For basketball fans and players, the third month of the year means “March Madness,” one of the biggest sporting events. March for some college undergraduates means spring break in exotic locales. For thousands of this year’s medical school graduates, March means the exciting culmination of eight years of higher education – undergraduate training and medical school – and the next step in the medical profession: residency training.

But for thousands of other doctors, it means rejection, doubt and questioning the way forward.

Residency training is the additional hands-on learning that occurs at a teaching hospital or clinic after a doctor has graduated from medical school. Residencies are funded by taxpayers at a cost of about $150,000 per year. Of that, the average medical resident earns $64,000 a year. The length of training can last from two to five or more years, depending on the specialty area. Residencies are grueling and punishing, with exceedingly long hours.

The National Resident Matching Program is the nonprofit organization that has been “matching” doctors to residency programs since 1952. Public perception for a long time has been that once a doctor graduates from medical school, that’s it. A doctor is a doctor and can go forth and practice medicine.

That was pretty much true for several decades. But then began a divergence. There were more doctors – including ones from other countries – applying for residencies than there were residencies. A major factor was the 1997 Balanced Budget Act, which capped the number of residents and fellows that the federal Medicare program would support. And Medicare was the single largest source of funding for graduate medical education.

Not until the end of 2020 was there an increase in residency positions when H.R.133 - Consolidated Appropriations Act, 2021, was signed into law. The legislation included funding for 1,000 (200 slots per year over five years) new Medicare-supported positions.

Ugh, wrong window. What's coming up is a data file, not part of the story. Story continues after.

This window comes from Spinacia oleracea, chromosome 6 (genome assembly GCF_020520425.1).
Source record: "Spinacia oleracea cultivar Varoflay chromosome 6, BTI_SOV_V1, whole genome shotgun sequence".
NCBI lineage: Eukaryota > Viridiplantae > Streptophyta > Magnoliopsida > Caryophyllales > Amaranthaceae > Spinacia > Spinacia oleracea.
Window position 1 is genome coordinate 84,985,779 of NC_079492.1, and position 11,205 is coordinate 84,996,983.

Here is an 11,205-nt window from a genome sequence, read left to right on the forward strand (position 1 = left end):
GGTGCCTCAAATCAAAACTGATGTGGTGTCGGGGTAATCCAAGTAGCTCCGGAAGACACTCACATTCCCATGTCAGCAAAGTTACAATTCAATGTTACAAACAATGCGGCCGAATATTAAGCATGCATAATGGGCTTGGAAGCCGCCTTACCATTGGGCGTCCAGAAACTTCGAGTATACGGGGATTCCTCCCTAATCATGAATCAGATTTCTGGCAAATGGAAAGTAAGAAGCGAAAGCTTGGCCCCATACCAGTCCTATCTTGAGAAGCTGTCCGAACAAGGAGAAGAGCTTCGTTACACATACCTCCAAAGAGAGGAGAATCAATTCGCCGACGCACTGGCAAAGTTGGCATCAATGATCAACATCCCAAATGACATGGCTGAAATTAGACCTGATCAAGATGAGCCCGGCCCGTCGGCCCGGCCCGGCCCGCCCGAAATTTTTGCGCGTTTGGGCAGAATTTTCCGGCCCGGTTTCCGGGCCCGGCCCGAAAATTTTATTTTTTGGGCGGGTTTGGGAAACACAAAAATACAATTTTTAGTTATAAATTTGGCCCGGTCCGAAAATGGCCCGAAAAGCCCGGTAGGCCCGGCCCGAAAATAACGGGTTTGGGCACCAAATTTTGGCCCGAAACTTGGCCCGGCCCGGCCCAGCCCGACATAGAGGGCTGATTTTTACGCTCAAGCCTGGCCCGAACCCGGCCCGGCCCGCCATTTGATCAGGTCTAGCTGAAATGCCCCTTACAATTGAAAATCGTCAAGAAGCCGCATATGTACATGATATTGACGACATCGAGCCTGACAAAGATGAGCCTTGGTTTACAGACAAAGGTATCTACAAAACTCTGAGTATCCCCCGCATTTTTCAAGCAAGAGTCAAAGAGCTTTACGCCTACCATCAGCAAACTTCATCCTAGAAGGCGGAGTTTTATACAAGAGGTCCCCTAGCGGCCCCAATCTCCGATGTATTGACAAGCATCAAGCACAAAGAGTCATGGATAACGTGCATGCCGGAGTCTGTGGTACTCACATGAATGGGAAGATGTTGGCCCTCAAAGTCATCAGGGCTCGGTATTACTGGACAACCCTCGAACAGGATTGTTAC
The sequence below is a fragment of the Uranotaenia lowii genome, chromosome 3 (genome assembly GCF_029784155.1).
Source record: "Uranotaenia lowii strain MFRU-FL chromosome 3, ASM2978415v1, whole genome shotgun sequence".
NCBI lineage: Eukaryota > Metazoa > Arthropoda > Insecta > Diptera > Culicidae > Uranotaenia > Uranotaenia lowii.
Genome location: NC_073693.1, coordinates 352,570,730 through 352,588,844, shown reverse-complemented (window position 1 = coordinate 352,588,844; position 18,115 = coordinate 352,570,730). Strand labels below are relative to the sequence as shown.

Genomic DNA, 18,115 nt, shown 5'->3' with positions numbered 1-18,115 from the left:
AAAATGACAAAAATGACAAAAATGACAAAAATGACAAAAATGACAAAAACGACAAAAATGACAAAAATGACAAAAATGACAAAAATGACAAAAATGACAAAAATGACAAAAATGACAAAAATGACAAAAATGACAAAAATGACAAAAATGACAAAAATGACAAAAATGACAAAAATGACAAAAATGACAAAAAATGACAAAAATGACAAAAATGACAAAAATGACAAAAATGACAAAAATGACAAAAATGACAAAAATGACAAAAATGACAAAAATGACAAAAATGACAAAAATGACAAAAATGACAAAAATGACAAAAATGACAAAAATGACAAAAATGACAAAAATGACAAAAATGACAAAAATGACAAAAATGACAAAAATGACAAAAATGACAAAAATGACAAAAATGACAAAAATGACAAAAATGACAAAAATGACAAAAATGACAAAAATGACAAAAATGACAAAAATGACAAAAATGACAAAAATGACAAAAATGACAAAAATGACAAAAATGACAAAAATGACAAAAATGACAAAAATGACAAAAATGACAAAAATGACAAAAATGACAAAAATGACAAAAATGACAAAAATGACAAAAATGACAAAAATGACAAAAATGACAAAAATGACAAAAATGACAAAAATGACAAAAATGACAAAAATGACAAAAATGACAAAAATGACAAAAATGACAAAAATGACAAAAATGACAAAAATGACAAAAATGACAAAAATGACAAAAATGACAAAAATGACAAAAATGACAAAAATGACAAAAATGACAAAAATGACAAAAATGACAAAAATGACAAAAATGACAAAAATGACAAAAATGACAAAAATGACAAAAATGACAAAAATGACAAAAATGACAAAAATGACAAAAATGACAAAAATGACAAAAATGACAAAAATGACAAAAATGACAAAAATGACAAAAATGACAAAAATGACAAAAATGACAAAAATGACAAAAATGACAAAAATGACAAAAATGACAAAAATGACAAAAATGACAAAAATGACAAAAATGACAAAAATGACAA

In this year’s Match, the National Resident Matching Program put a positive spin on the numbers, reporting, “The 2022 Match realized many significant milestones including a record number of U.S. MD and U.S. DO [doctor of osteopathic medicine] senior applicants and the largest number of total and first-year positions offered.”

But the reality is that more than 7,000 doctors who are U.S. citizens and legal permanent residents still don’t have residencies. Thus, we continue to fail our doctors who have invested years and hundreds of thousands of dollars for their training, and who are eager to contribute to America’s healthcare system and alleviate the much-discussed looming U.S. shortage of between 38,000 and 124,000 physicians in both primary and specialty care.

Last month, Kevin Lynn, cofounder of Doctors without Jobs, testified before the House Committee on the Judiciary on the topic. Lynn emphasized that not only are we sidelining our talent, we’re also subsidizing doctors from other countries by importing them to fill U.S. taxpayer-funded residencies. The number is significant: more than 40,000 foreign doctors have been given taxpayer-funded residencies in the last 10 years.

This issue impacts every American who accesses the healthcare system. Unmatched doctors and American citizens alike should call and write their elected officials – weekly, until this is fixed – and ask that they prioritize our doctors for residency positions. Current legislation, H.R. 2256, The Resident Physician Shortage Reduction Act of 2021, would create more residency slots, but in its current iteration, it does not prioritize U.S. physicians for these spots. H.R. 2256 needs to be modified to hire American doctors first.

U.S. politicians have had no problem in recent weeks quickly finding $14 billion for Ukraine, which includes both humanitarian aid and weapons. But for more than a dozen years, these elected officials haven’t been able to find the dollars to take care of American doctors. Maybe there’s no money to be made for American elites and the political class by fixing this problem.


Copyright 2022 Maria Fotopoulos, distributed by Cagle Cartoons newspaper syndicate

Maria Fotopoulos writes about the connection between overpopulation and biodiversity loss. Contact her on Facebook @BetheChangeforAnimals and [email protected].